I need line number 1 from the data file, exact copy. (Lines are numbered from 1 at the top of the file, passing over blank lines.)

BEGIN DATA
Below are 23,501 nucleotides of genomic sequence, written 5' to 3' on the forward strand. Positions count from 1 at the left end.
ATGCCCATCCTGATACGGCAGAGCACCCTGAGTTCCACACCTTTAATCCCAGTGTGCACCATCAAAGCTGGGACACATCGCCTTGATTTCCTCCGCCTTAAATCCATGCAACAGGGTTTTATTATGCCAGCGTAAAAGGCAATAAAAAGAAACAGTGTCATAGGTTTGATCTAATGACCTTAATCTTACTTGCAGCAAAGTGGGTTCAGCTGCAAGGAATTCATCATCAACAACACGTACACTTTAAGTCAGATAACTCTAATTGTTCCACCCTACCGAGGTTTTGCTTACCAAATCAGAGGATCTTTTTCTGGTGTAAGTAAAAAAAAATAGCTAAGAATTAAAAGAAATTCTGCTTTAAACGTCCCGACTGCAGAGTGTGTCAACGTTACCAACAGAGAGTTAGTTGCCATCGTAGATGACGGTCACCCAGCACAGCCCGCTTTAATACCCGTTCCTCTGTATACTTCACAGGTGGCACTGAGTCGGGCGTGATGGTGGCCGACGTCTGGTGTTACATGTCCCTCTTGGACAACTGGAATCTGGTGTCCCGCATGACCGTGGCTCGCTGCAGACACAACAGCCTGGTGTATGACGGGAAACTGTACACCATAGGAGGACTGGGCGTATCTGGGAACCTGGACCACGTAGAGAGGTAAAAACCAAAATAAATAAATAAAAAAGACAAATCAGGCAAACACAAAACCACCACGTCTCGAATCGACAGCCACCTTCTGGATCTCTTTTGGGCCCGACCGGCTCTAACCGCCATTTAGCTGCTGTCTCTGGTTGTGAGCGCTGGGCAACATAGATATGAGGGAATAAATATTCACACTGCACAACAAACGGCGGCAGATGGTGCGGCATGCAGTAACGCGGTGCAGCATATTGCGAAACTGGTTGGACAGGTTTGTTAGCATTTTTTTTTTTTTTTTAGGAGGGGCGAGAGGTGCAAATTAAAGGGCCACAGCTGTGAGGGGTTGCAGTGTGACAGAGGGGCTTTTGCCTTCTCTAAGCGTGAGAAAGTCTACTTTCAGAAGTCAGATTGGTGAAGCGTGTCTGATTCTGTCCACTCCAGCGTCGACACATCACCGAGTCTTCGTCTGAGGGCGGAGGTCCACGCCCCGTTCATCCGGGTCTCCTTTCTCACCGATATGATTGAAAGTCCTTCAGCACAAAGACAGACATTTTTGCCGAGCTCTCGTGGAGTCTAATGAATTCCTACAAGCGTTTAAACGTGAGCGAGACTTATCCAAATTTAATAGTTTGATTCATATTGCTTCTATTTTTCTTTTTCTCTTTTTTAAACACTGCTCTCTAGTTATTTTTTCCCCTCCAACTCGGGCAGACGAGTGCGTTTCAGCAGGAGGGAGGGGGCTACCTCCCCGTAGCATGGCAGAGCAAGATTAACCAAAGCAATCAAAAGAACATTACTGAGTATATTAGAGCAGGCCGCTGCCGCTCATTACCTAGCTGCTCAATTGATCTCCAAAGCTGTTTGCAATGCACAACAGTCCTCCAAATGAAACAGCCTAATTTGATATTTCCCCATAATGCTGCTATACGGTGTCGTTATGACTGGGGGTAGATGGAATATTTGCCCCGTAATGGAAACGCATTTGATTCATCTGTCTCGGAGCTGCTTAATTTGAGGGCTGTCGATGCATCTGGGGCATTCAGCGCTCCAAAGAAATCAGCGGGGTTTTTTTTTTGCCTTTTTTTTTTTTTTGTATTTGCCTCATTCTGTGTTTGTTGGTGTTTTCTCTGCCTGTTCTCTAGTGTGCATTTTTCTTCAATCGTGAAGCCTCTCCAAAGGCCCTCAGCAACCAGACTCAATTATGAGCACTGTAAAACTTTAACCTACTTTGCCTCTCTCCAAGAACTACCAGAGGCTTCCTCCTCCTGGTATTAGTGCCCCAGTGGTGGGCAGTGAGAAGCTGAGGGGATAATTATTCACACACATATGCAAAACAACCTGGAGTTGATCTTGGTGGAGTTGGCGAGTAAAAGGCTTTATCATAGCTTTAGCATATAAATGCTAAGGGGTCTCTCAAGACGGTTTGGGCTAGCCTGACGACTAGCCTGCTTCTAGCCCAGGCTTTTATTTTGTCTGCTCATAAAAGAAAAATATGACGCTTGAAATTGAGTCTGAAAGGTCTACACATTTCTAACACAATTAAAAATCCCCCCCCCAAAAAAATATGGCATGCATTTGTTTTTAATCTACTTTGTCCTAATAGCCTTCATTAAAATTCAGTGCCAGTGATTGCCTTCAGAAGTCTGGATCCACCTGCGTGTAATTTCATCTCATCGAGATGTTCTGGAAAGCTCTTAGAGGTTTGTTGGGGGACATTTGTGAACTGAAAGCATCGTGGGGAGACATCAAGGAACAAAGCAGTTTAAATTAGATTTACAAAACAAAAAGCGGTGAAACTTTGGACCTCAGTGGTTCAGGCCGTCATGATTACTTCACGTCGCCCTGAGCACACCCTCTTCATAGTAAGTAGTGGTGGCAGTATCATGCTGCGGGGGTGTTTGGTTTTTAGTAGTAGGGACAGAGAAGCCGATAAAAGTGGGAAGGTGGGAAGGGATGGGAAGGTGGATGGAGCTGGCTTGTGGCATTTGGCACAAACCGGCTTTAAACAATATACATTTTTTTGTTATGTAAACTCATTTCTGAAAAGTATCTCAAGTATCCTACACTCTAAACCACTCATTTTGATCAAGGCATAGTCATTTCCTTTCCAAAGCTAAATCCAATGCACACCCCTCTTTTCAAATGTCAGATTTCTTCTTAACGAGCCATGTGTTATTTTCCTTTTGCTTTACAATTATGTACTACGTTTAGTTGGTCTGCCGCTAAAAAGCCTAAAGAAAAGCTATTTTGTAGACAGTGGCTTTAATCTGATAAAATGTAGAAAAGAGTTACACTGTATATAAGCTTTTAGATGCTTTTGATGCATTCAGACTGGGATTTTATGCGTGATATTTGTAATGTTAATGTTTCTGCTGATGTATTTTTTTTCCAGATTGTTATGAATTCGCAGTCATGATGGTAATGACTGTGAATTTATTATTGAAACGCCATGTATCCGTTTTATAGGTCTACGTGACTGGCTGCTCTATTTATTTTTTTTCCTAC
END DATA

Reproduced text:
Below are 23,501 nucleotides of genomic sequence, written 5' to 3' on the forward strand. Positions count from 1 at the left end.